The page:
For example, look at this JSON output for a Gigabit Ethernet 2 interface.

JSON for GigabitEthernet2

{
   "ietf-interfaces:interface": {
      "name": "GigabitEthernet2",
      "description": "Wide Area Network",
      "enabled": true,
      "ietf-ip:ipv4": {
         "address": [
            {
               "ip": "172.16.0.2",
               "netmask": "255.255.255.0"
            },
            {
               "ip": "172.16.0.3",
               "netmask": "255.255.255.0"
            },
            {
               "ip": "172.16.0.4",
               "netmask": "255.255.255.0"
            }
         ]
      }
   }
}

That same data in YAML format is easier to read. Similar to JSON, a YAML object is one or more key value pairs. Key value pairs are separated by a colon without the use of quotation marks. In YAML, a hyphen is used to separate each element in a list. This is shown for the three IPv4 addresses in the following output.

YAML for GigabitEthernet2

ietf-interfaces:interface:
  name: GigabitEthernet2
  description: Wide Area Network
  enabled: true
  ietf-ip:ipv4:
    address:
    - ip: 172.16.0.2
      netmask: 255.255.255.0
    - ip: 172.16.0.3
      netmask: 255.255.255.0
    - ip: 172.16.0.4
      netmask: 255.255.255.0

14.2.8. XML Data Format

XML is one more type of human readable data format used to store, transfer, and read data by applications. Some of the characteristics of XML include:

  • It is like HTML , which is the standardized markup language for creating web pages and web applications.
  • It is self-descriptive. It encloses data within a related set of tags: <tag>data</tag>
  • Unlike HTML, XML uses no predefined tags or document structure.

XML objects are one or more key/value pairs, with the beginning tag used as the name of the key: <key>value</key>

The following output shows the same data for GigabitEthernet2 formatted as an XML data structure. Notice how the values are enclosed within the object tags. In this example, each key/value pair is on a separate line and some lines are indented. This is not required but is done for readability. The list uses repeated instances of <tag></tag> for each element in the list. The elements within these repeated instances represent one or more key/value pairs.

XML for GigabitEthernet2

<?xml version="1.0" encoding="UTF-8" ?>
<ietf-interfaces:interface>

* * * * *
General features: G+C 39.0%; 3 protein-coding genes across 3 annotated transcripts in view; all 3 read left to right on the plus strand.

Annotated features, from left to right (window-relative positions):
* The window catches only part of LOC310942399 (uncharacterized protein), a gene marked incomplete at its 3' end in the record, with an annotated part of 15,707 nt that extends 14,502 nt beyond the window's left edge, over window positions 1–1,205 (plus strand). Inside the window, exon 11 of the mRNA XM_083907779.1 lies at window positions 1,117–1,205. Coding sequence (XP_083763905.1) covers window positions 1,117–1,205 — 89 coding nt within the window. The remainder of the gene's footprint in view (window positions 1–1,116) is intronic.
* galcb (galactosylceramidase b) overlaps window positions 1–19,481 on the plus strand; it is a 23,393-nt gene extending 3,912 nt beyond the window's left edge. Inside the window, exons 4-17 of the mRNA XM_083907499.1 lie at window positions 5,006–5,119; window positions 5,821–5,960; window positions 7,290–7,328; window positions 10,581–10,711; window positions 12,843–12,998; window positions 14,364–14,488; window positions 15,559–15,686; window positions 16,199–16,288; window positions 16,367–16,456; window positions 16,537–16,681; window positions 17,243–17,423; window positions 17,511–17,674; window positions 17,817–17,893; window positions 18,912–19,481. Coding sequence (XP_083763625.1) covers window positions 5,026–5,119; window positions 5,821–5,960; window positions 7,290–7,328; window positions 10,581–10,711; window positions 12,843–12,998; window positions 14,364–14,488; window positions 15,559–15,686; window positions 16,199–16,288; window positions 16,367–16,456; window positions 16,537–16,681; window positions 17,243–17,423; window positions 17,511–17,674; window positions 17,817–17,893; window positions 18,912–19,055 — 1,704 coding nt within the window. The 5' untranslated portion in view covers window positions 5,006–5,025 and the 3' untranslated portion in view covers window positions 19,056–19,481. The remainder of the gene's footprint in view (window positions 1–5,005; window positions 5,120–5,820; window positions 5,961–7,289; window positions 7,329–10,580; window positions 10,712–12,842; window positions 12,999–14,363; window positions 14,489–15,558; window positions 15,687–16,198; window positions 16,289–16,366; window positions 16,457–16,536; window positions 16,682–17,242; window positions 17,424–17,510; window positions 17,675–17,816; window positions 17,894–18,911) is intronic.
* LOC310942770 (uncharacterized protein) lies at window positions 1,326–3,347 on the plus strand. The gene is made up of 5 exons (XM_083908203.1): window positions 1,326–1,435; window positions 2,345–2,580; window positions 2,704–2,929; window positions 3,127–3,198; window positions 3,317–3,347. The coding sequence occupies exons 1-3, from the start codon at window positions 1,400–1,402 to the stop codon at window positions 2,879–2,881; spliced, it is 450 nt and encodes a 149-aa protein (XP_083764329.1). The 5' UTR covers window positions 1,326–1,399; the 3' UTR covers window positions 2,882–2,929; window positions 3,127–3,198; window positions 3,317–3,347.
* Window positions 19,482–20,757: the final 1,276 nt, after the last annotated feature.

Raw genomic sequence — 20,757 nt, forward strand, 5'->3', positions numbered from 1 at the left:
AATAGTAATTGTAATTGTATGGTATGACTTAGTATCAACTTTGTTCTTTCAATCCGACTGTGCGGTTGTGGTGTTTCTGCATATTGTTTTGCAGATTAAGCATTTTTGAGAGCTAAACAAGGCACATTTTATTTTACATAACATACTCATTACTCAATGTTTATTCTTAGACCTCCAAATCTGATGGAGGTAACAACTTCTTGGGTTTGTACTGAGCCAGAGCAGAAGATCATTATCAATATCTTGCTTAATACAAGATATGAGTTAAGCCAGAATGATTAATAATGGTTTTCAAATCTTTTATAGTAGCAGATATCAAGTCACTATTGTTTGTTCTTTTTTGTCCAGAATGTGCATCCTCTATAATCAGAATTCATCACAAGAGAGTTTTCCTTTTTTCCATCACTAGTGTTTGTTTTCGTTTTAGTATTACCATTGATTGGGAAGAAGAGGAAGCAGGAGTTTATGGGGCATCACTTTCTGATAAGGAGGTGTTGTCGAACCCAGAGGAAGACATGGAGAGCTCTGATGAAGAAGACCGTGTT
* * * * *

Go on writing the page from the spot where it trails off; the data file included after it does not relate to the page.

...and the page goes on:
<name>GigabitEthernet2</name>
  <description>Wide Area Network</description>
  <enabled>true</enabled>
  <ietf-ip:ipv4>
    <address>
      <ip>172.16.0.2</ip>
      <netmask>255.255.255.0</netmask>
    </address>
    <address>
      <ip>172.16.0.3</ip>
      <netmask>255.255.255.0</netmask>
    </address>
    <address>
      <ip>172.16.0.4</ip>
      <netmask>255.255.255.0</netmask>
    </address>
  </ietf-ip:ipv4>
</ietf-interfaces:interface>

14.3. APIs

14.3.2. The API Concept

APIs are found almost everywhere. Amazon Web Services, Facebook, and home automation devices such as thermostats, refrigerators, and wireless lighting systems, all use APIs. They are also used for building programmable network automation.

An API is software that allows other applications to access its data or services. It is a set of rules describing how one application can interact with another, and the instructions to allow the interaction to occur. The user sends an API request to a server asking for specific information and receives an API response in return from the server along with the requested information.

An API is similar to a waiter in a restaurant, as shown in the following figure. A customer in a restaurant would like to have some food delivered to the table. The food is in the kitchen where it is cooked and prepared. The waiter is the messenger, similar to an API. The waiter (the API) is the person who takes the customer’s order (the request) and tells the kitchen what to do. When the food is ready, the waiter will then deliver the food (the response) back to the customer.

Previously, you saw an API request to a server which returned the current latitude and longitude of the International Space Station. This was an API that Open Notify provides to access data from a web browser at National Aeronautics and Space Administration (NASA).

14.3.3. An API Example

To really understand how APIs can be used to provide data and services, we will look at two options for booking airline reservations. The first option uses the web site of a specific airline, as shown in the figure. Using the airline’s web site, the user enters the information to make a reservation request. The web site interacts directly with the airline’s own database and provides the user with information matching the user’s request.

The API acts as a kind of messenger between the requesting application and the application on the server that provides the data or service. The message from the requesting application to the server where the data resides is known as an API call.

14.3.4. Open, Internal, and Partner APIs

An important consideration when developing an API is the distinction between open, internal, and partner APIs:

  • Open APIs or Public APIs – These APIs are publicly available and can be used with no restrictions. The International Space Station API is an example of a Public API. Because these APIs are public, many API providers, such as Google Maps, require the user to get a free key, or token, prior to using the API. This is to help control the number of API requests they receive and process. Search the internet for a list of public APIs.